By the time winter set in, the pattern of the next four years had been clearly established: a war of attrition involving trivial advances and retreats across a few acres of mud.
But as Christmas approached that year, something unexpected began unfolding. On the frontline sector south of Ypres, Belgium, German troops began decorating the area around their trenches for Christmas Eve. As Wikipedia describes it:
The Germans began by placing candles on their trenches and on Christmas trees, then continued the celebration by singing Christmas carols. The British responded by singing carols of their own. The two sides continued by shouting Christmas greetings to each other. Soon thereafter, there were excursions across No Man’s Land, where small gifts were exchanged, such as food, tobacco and alcohol, and souvenirs such as buttons and hats. The artillery in the region fell silent. The truce also allowed a breathing spell where recently killed soldiers could be brought back behind their lines by burial parties. Joint [religious] services were held.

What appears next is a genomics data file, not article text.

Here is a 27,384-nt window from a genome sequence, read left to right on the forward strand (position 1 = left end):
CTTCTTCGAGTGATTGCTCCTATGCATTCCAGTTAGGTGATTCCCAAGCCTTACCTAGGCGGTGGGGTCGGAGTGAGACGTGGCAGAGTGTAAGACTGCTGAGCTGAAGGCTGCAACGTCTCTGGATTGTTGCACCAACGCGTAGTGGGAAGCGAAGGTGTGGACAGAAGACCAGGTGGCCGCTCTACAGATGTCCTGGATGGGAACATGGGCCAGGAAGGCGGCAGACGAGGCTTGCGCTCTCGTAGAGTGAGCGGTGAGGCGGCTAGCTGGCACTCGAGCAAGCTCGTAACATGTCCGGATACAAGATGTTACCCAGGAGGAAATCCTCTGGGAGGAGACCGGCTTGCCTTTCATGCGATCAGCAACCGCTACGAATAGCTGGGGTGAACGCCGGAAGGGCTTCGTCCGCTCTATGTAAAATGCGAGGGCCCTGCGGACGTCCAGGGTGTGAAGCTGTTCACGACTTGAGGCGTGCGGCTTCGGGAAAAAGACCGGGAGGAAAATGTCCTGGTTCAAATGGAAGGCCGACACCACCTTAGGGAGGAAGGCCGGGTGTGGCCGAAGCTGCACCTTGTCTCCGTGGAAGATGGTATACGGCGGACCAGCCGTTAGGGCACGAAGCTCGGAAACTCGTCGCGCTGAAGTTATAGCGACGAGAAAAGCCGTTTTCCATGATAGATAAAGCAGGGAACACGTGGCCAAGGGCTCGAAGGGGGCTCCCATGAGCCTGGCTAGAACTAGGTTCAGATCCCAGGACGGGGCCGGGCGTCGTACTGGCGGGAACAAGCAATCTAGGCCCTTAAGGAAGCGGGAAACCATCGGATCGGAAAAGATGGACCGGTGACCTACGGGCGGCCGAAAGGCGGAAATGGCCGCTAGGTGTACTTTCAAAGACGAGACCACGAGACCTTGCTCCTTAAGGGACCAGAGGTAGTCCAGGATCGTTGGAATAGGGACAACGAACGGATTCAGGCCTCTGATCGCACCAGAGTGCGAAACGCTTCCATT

The ceasefire spread to other sectors of the front, with as many as 100,000 men eventually participating. In some areas, soccer games between the belligerents replaced combat.
By December 26th, it was over. The authorities got word of the breakdown in discipline and intervened vigorously.
(The Occidental Observer, December 14, 2013).